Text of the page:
The U.S. Judicial Conference took steps yesterday to end “secret” dockets in federal courts and to put audio of federal court proceedings online, reports Legal Times. Meeting at the Supreme Court, the policy-making body of the federal judiciary urged all federal courts to end the practice whereby some cases under seal “vanish” from electronic dockets and databases. When software changes are made, at least the notation “Case Under Seal” or “Sealed v. Sealed” will appear with a docket number, giving the media and others the ability to challenge or examine the circumstances behind the seal, says Chief Judge Thomas Hogan of the U.S. District Court for the District of Columbia.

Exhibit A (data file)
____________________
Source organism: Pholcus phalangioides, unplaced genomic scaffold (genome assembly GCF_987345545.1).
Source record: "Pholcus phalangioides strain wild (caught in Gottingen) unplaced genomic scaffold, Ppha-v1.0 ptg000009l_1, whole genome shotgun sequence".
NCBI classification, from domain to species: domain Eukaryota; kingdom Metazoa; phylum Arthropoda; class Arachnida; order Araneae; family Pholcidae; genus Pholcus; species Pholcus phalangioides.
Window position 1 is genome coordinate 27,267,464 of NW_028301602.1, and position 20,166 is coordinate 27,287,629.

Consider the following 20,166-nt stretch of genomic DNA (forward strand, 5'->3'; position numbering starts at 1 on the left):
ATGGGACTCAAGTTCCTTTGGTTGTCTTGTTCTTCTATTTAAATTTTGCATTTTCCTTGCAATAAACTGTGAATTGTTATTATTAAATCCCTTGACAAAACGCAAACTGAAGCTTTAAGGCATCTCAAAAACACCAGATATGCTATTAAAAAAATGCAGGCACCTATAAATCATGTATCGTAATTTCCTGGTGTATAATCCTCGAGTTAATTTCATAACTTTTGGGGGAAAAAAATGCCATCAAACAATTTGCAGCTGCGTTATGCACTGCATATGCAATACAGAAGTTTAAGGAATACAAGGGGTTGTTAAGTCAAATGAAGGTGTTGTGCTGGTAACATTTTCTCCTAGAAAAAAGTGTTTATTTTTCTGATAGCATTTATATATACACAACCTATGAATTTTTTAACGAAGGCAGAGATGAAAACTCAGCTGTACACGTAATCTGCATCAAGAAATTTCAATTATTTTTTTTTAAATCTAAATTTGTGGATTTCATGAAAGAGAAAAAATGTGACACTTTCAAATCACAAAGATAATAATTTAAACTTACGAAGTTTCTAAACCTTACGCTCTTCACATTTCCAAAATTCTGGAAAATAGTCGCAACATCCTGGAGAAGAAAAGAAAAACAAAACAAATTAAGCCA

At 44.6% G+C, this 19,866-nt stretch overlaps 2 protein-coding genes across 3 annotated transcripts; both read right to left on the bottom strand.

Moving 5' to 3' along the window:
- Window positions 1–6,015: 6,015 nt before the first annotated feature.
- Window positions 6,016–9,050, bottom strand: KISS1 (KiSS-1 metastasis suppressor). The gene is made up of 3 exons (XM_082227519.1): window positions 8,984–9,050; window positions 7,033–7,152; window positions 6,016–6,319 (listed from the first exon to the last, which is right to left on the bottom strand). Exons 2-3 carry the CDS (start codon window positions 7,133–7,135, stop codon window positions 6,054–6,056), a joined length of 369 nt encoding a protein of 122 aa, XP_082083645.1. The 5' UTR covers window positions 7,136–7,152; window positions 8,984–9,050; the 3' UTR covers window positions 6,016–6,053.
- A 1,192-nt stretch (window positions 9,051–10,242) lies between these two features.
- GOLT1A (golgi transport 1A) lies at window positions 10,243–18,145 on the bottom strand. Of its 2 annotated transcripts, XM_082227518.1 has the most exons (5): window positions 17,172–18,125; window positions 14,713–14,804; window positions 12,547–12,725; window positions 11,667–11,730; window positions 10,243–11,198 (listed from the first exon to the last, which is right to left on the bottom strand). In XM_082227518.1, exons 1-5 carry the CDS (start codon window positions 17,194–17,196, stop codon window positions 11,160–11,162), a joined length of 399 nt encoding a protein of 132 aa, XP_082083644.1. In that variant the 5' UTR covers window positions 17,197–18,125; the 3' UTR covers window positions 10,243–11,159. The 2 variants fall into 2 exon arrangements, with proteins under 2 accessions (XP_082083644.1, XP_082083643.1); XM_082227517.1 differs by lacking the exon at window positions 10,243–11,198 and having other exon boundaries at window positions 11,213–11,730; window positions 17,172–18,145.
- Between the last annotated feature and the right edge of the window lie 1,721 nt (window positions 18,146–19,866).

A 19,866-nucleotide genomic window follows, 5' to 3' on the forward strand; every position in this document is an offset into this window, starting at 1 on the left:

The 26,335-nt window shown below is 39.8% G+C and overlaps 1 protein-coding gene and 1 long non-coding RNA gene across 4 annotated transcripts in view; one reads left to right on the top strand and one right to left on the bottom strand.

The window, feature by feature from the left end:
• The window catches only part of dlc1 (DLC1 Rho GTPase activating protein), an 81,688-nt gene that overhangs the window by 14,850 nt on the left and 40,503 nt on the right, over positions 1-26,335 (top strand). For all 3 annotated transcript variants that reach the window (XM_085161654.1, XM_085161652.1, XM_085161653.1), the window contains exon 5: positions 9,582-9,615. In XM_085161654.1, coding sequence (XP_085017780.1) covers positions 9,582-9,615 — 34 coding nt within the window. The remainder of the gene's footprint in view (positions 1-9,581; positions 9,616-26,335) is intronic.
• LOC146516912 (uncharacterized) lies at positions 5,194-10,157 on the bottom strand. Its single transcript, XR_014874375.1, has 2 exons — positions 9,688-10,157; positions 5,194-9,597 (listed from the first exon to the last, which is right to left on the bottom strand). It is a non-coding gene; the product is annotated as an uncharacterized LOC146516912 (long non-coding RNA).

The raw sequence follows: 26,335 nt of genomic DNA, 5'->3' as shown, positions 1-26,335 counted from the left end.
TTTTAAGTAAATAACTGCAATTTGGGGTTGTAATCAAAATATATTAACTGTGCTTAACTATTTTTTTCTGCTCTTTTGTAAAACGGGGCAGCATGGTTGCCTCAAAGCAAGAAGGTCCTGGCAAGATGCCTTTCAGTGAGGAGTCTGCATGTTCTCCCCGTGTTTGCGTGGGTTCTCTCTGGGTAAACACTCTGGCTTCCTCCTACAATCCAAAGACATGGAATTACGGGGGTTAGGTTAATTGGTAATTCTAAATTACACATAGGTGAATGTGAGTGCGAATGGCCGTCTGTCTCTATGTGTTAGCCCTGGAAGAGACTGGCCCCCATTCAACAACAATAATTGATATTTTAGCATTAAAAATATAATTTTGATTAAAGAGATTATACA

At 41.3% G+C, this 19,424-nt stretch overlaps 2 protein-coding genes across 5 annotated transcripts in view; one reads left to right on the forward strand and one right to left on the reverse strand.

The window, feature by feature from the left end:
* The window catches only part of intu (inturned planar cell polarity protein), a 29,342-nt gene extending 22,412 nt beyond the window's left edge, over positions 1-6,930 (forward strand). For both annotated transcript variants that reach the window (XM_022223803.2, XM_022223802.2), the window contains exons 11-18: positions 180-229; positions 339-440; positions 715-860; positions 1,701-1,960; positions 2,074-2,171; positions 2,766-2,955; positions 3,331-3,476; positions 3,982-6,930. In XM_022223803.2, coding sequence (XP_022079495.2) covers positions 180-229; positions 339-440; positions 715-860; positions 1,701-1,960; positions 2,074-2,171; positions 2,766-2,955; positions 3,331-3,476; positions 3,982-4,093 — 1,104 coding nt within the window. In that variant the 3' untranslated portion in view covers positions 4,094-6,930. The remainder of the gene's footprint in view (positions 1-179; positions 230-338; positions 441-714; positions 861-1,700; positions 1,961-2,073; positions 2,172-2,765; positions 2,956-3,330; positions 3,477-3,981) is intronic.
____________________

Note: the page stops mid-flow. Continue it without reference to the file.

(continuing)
Media organizations have reported that in hundreds of criminal cases, entire case files have disappeared from electronic dockets. Last year, the Reporters Committee for Freedom of the Press published a study showing that as many as 18 percent of criminal cases filed in D.C. federal court were missing or “undocketed.” Often these are cases of defendants who have become informants, and the seal is meant to protect their identity, says Hogan, who credits the reporters committee with alerting him to the problem. Once taken off the electronic docket, Hogan says, these cases are often left off, long after the need to seal them has ended. The conference endorsed a pilot project aimed at making audio of court proceedings available online through the federal judiciary’s PACER electronic access system. The 8th U.S. Circuit Court of Appeals has posted audiotapes of oral arguments online since the turn of the century, but other courts have been slow to follow suit.